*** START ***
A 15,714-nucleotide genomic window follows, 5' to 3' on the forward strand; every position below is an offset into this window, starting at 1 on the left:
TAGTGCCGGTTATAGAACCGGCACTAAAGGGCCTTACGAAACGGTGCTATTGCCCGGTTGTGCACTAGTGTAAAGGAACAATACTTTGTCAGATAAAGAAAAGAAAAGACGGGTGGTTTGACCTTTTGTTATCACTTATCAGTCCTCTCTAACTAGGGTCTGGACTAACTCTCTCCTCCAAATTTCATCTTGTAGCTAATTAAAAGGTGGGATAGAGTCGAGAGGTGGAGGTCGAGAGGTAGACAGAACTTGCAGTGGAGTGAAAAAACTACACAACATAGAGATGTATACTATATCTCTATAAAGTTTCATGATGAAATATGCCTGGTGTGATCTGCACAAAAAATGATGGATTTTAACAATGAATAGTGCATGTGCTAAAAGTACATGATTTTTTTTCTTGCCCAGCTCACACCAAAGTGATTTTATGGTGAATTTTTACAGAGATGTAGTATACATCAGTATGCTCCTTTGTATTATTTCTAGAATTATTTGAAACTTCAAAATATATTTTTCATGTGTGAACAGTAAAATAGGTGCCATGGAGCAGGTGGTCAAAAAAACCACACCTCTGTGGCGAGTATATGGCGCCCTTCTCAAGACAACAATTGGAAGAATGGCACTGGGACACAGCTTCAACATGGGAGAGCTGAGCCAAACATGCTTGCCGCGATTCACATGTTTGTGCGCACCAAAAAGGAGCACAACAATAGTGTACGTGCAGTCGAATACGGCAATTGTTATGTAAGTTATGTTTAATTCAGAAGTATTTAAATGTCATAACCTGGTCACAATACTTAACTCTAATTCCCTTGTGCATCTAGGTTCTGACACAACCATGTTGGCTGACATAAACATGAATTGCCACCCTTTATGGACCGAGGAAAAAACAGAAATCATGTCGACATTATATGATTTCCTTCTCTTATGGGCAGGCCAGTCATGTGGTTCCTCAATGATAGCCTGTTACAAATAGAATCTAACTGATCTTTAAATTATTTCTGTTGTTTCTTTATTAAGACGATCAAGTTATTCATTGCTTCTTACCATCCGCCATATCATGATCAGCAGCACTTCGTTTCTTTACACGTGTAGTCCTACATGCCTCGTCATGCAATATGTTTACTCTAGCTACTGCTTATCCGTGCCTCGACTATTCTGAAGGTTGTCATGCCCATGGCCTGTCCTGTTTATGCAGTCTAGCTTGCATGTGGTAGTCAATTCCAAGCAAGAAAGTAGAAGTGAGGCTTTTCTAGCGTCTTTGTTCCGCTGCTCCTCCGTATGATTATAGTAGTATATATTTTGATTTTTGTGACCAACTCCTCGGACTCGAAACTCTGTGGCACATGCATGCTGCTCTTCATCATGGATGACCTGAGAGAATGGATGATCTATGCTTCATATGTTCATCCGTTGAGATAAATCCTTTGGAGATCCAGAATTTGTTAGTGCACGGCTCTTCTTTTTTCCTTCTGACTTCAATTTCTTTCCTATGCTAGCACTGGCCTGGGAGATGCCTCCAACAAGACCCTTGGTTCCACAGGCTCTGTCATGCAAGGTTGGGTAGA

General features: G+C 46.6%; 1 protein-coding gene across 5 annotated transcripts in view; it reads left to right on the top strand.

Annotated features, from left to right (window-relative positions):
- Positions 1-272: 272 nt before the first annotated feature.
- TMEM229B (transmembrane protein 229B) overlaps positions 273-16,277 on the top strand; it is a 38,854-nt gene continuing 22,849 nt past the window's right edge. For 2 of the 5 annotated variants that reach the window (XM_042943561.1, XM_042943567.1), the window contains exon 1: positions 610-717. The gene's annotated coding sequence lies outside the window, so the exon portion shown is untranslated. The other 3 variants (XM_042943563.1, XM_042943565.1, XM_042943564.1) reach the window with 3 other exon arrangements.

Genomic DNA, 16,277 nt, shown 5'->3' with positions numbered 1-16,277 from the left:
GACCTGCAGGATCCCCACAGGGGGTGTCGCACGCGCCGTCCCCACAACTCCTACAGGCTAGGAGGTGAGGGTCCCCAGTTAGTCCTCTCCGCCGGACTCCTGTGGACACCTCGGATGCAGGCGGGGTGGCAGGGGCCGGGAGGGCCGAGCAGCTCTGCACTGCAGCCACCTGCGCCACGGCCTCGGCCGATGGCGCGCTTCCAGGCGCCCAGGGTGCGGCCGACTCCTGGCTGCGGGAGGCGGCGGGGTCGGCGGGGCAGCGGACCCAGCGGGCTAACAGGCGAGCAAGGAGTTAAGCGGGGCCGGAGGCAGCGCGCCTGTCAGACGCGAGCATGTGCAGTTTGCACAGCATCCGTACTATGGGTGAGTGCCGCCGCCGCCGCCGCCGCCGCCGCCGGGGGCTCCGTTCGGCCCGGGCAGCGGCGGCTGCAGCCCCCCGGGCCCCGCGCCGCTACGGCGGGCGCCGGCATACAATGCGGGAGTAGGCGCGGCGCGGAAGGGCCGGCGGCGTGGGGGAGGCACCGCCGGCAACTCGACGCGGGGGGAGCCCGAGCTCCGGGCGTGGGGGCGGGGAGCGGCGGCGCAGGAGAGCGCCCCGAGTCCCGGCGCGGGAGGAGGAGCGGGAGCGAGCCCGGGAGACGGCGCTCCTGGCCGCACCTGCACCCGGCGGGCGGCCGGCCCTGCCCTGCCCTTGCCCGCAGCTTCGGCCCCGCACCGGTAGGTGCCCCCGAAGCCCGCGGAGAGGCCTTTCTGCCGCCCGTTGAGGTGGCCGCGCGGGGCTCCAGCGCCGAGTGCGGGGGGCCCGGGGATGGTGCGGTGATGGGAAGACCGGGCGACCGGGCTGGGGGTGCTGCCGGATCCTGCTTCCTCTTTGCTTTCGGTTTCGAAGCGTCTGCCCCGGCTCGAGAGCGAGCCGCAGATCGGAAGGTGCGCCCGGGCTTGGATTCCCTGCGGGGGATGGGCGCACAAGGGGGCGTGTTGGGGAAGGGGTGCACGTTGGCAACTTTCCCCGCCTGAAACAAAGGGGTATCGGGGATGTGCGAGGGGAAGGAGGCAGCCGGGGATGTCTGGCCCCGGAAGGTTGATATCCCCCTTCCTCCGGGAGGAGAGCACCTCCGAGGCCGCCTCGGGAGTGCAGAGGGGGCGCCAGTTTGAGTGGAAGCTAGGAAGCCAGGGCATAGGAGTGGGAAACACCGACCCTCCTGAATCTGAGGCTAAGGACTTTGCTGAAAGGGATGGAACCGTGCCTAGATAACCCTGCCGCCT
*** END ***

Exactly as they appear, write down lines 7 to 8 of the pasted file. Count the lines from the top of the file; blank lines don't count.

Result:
Genomic DNA, 16,277 nt, shown 5'->3' with positions numbered 1-16,277 from the left:
GACCTGCAGGATCCCCACAGGGGGTGTCGCACGCGCCGTCCCCACAACTCCTACAGGCTAGGAGGTGAGGGTCCCCAGTTAGTCCTCTCCGCCGGACTCCTGTGGACACCTCGGATGCAGGCGGGGTGGCAGGGGCCGGGAGGGCCGAGCAGCTCTGCACTGCAGCCACCTGCGCCACGGCCTCGGCCGATGGCGCGCTTCCAGGCGCCCAGGGTGCGGCCGACTCCTGGCTGCGGGAGGCGGCGGGGTCGGCGGGGCAGCGGACCCAGCGGGCTAACAGGCGAGCAAGGAGTTAAGCGGGGCCGGAGGCAGCGCGCCTGTCAGACGCGAGCATGTGCAGTTTGCACAGCATCCGTACTATGGGTGAGTGCCGCCGCCGCCGCCGCCGCCGCCGCCGGGGGCTCCGTTCGGCCCGGGCAGCGGCGGCTGCAGCCCCCCGGGCCCCGCGCCGCTACGGCGGGCGCCGGCATACAATGCGGGAGTAGGCGCGGCGCGGAAGGGCCGGCGGCGTGGGGGAGGCACCGCCGGCAACTCGACGCGGGGGGAGCCCGAGCTCCGGGCGTGGGGGCGGGGAGCGGCGGCGCAGGAGAGCGCCCCGAGTCCCGGCGCGGGAGGAGGAGCGGGAGCGAGCCCGGGAGACGGCGCTCCTGGCCGCACCTGCACCCGGCGGGCGGCCGGCCCTGCCCTGCCCTTGCCCGCAGCTTCGGCCCCGCACCGGTAGGTGCCCCCGAAGCCCGCGGAGAGGCCTTTCTGCCGCCCGTTGAGGTGGCCGCGCGGGGCTCCAGCGCCGAGTGCGGGGGGCCCGGGGATGGTGCGGTGATGGGAAGACCGGGCGACCGGGCTGGGGGTGCTGCCGGATCCTGCTTCCTCTTTGCTTTCGGTTTCGAAGCGTCTGCCCCGGCTCGAGAGCGAGCCGCAGATCGGAAGGTGCGCCCGGGCTTGGATTCCCTGCGGGGGATGGGCGCACAAGGGGGCGTGTTGGGGAAGGGGTGCACGTTGGCAACTTTCCCCGCCTGAAACAAAGGGGTATCGGGGATGTGCGAGGGGAAGGAGGCAGCCGGGGATGTCTGGCCCCGGAAGGTTGATATCCCCCTTCCTCCGGGAGGAGAGCACCTCCGAGGCCGCCTCGGGAGTGCAGAGGGGGCGCCAGTTTGAGTGGAAGCTAGGAAGCCAGGGCATAGGAGTGGGAAACACCGACCCTCCTGAATCTGAGGCTAAGGACTTTGCTGAAAGGGATGGAACCGTGCCTAGATAACCCTGCCGCCT